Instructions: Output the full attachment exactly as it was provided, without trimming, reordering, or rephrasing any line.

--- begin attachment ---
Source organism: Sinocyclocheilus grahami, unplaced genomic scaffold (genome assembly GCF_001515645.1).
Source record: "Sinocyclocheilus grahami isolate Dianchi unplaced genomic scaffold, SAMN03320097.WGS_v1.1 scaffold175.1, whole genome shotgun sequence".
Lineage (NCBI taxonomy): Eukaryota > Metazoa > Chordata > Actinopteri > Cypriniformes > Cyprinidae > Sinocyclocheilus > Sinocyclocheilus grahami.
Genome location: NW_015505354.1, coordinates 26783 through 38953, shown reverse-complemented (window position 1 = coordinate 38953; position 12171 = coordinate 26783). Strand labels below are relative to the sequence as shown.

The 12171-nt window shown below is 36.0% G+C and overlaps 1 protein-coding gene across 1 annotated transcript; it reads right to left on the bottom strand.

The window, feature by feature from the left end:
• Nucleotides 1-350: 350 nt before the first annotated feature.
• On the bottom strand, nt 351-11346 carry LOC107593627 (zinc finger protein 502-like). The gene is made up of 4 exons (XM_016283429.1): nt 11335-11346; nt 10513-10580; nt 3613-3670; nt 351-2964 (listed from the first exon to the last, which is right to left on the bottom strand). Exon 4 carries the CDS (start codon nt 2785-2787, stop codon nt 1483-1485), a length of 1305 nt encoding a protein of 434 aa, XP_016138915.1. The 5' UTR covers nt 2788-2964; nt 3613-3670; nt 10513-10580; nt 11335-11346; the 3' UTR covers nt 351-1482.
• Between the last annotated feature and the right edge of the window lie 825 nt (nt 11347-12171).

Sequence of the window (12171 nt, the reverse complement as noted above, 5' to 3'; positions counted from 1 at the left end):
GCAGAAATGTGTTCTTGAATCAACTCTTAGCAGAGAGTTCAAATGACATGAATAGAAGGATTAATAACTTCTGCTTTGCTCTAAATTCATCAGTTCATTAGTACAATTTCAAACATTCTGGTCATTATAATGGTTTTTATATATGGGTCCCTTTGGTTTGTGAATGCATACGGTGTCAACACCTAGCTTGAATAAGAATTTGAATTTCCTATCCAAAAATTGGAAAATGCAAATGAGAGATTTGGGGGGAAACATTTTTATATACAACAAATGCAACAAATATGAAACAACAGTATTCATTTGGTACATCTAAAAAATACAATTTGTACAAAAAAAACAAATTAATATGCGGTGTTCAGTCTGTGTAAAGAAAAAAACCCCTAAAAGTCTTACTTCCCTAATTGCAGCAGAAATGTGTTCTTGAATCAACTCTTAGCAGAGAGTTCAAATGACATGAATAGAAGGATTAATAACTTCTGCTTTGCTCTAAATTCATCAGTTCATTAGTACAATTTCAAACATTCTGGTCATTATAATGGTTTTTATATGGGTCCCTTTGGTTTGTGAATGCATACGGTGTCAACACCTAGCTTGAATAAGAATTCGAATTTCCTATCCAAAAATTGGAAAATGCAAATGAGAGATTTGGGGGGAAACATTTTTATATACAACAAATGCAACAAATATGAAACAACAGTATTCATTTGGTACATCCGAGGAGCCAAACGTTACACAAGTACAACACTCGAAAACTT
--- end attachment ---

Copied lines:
Source organism: Sinocyclocheilus grahami, unplaced genomic scaffold (genome assembly GCF_001515645.1).
Source record: "Sinocyclocheilus grahami isolate Dianchi unplaced genomic scaffold, SAMN03320097.WGS_v1.1 scaffold175.1, whole genome shotgun sequence".
Lineage (NCBI taxonomy): Eukaryota > Metazoa > Chordata > Actinopteri > Cypriniformes > Cyprinidae > Sinocyclocheilus > Sinocyclocheilus grahami.
Genome location: NW_015505354.1, coordinates 26783 through 38953, shown reverse-complemented (window position 1 = coordinate 38953; position 12171 = coordinate 26783). Strand labels below are relative to the sequence as shown.

The 12171-nt window shown below is 36.0% G+C and overlaps 1 protein-coding gene across 1 annotated transcript; it reads right to left on the bottom strand.

The window, feature by feature from the left end:
• Nucleotides 1-350: 350 nt before the first annotated feature.
• On the bottom strand, nt 351-11346 carry LOC107593627 (zinc finger protein 502-like). The gene is made up of 4 exons (XM_016283429.1): nt 11335-11346; nt 10513-10580; nt 3613-3670; nt 351-2964 (listed from the first exon to the last, which is right to left on the bottom strand). Exon 4 carries the CDS (start codon nt 2785-2787, stop codon nt 1483-1485), a length of 1305 nt encoding a protein of 434 aa, XP_016138915.1. The 5' UTR covers nt 2788-2964; nt 3613-3670; nt 10513-10580; nt 11335-11346; the 3' UTR covers nt 351-1482.
• Between the last annotated feature and the right edge of the window lie 825 nt (nt 11347-12171).

Sequence of the window (12171 nt, the reverse complement as noted above, 5' to 3'; positions counted from 1 at the left end):
GCAGAAATGTGTTCTTGAATCAACTCTTAGCAGAGAGTTCAAATGACATGAATAGAAGGATTAATAACTTCTGCTTTGCTCTAAATTCATCAGTTCATTAGTACAATTTCAAACATTCTGGTCATTATAATGGTTTTTATATATGGGTCCCTTTGGTTTGTGAATGCATACGGTGTCAACACCTAGCTTGAATAAGAATTTGAATTTCCTATCCAAAAATTGGAAAATGCAAATGAGAGATTTGGGGGGAAACATTTTTATATACAACAAATGCAACAAATATGAAACAACAGTATTCATTTGGTACATCTAAAAAATACAATTTGTACAAAAAAAACAAATTAATATGCGGTGTTCAGTCTGTGTAAAGAAAAAAACCCCTAAAAGTCTTACTTCCCTAATTGCAGCAGAAATGTGTTCTTGAATCAACTCTTAGCAGAGAGTTCAAATGACATGAATAGAAGGATTAATAACTTCTGCTTTGCTCTAAATTCATCAGTTCATTAGTACAATTTCAAACATTCTGGTCATTATAATGGTTTTTATATGGGTCCCTTTGGTTTGTGAATGCATACGGTGTCAACACCTAGCTTGAATAAGAATTCGAATTTCCTATCCAAAAATTGGAAAATGCAAATGAGAGATTTGGGGGGAAACATTTTTATATACAACAAATGCAACAAATATGAAACAACAGTATTCATTTGGTACATCCGAGGAGCCAAACGTTACACAAGTACAACACTCGAAAACTT